Raj Haldar, aka American rapper Lushlife and co-author Chris Carpenter (creators of the #1 New York Times bestseller P Is For Pterodactyl) have teamed up for another LOL look at the English language in No Reading Allowed: The Worst Read-Aloud Book Ever with hilarious illustrations by Bryce Gladfelter.
When I first read the title, I was surprised and interested to read The Worst Read-Aloud in the sub-title. However, I immediately understood the meaning when I opened the first page and read “The hair came forth,” with a drawing of a fancy waiter picking a hair out of a girl’s spaghetti and meatballs. The hilarity hit me again when the next page presented “The hare came fourth,” with a drawing of a hare finishing number four in a race with other animals. The imaginative use of homophones, homonyms, and tricky punctuation is a great way to bring parent and child together in learning and loving the meaning of various English words.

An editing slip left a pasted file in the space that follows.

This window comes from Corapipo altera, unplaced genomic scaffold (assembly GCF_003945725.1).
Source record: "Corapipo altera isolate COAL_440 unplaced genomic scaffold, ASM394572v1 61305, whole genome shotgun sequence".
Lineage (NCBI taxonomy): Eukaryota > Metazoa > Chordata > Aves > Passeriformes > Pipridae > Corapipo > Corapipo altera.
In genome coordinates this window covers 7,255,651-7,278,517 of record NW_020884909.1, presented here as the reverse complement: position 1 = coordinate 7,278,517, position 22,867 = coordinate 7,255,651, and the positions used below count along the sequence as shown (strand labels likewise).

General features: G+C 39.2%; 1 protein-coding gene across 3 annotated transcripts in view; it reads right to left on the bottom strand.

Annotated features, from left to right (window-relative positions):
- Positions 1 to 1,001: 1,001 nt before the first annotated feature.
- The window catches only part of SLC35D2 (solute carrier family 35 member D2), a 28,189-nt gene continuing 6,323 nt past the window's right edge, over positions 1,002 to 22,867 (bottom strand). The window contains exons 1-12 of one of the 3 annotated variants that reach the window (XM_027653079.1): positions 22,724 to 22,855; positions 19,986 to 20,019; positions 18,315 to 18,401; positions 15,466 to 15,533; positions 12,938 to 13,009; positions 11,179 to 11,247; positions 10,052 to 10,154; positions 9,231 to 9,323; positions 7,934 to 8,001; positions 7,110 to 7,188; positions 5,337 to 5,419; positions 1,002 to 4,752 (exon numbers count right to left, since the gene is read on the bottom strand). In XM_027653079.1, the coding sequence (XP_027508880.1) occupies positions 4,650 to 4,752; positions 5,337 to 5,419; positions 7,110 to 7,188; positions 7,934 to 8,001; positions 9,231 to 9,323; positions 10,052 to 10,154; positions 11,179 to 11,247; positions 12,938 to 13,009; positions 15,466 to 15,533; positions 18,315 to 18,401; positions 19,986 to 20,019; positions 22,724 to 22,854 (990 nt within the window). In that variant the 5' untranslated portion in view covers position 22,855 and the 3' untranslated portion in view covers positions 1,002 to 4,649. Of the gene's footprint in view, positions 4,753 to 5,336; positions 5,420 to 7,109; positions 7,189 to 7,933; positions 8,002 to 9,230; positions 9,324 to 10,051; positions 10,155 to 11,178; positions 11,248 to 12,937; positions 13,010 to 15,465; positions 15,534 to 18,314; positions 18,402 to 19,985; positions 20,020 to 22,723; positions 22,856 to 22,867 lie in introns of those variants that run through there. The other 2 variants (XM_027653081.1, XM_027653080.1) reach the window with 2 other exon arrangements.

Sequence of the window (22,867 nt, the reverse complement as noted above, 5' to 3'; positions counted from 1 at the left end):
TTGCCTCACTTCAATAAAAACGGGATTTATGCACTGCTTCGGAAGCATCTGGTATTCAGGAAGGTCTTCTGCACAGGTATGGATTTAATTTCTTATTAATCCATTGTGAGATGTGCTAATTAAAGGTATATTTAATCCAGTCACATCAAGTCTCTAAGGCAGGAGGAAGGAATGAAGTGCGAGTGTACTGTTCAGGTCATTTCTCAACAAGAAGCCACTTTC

“An ABC of things unseen: from Air to Zero, and Nothing in between” is how this book is described by the publisher. The Invisible Alphabet is a cleverly illustrated picture book by Ron Barrett of the classic Cloudy with a Chance of Meatballs. It teaches the alphabet with an invisible message using illustrative clues to find what is missing on the page. Written by Joshua David Stein, host of The Fatherly Podcast, the book goes beyond the words allowing readers the opportunity to explore the meaning themselves.